[p.66] From jail Kleasen tried to write his “Dearest Darling Christine,” but the letter was intercepted by censors and returned to him. Communication with the victim in such a crime was prohibited. He had written her that “the police are doing everything possible to prevent our meeting and talking things over,” that they were spreading “damn lies,” and that “I love you with all my heart and soul dearest and I will keep the vows I made to you and God and I expect you to do the same.”

While Kleasen was in jail, he regularly wrote the Jensens in English, at first by hand and later on a typewriter. Apparently the couple at first gave his stories some credence, wrote him back, and sometimes visited him. Kleasen believed his letters were read by jailers so he was careful and was not allowed to discuss the details of his offense. He always wrote as John T. Williamson.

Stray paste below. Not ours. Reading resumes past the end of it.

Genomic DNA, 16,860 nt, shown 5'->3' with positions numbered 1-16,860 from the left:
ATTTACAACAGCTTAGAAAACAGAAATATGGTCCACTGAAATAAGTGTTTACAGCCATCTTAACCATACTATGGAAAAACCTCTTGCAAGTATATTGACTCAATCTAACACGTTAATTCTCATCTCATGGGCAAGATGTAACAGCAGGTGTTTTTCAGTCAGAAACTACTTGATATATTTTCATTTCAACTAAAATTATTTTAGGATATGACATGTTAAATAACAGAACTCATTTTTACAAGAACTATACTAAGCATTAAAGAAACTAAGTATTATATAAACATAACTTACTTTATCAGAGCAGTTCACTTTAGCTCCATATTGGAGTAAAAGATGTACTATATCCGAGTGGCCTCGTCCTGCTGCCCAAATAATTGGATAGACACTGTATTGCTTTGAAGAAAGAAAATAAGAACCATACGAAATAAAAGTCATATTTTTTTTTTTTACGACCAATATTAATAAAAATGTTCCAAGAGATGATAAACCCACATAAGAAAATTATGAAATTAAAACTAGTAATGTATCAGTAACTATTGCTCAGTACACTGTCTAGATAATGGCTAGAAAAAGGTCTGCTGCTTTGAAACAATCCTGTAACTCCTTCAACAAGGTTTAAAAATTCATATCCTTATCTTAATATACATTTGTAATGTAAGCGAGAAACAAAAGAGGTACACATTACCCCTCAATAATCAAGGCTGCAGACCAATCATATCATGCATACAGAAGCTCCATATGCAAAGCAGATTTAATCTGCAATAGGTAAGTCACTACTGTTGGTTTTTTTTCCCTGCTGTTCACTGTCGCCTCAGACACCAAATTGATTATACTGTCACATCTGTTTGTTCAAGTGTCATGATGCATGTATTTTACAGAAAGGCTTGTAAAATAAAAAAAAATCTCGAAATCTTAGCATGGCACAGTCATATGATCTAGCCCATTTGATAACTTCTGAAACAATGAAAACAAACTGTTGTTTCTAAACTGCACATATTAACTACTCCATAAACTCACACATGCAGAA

The letters are a mixture of self-righteousness, of self-pity, of ­obvious attempts to manipulate the Jensens, of inflated ego—he liked to compare his trials to those of Mormon prophets Joseph Smith and Brigham Young, writing in one letter “I feel very much as our Found­ers J.S. [sic] felt when he cried out from his cell”—and of a complete refusal to admit he had done anything wrong. They read like bad acting and are filled with the terrible spelling that is inconsistent with Kleasen’s claims of graduate level education. “I am lost in a foreign world I don’t even understand,” he lamented in an August 24, 1972, letter. He often recited the number of days he had been in “solitary confinement”—the 11th, 32nd, 46th, 51st, 55th, or 62nd such day. He complained bitterly about his treatment by jailers and the poor food he was given, persuading the Jensens to bring him oranges when they ­visited.

Kleasen was jailed several times in his life and always complained about how he was being abused and starved. “I am caught in a trap & only truth can save me. I have done nothing I am ashamed of,” he wrote in the next letter. He was certain that the members of the branch believed him and not Christine. “They all know & love me & I am sure they are ‘sticking up’ for me.”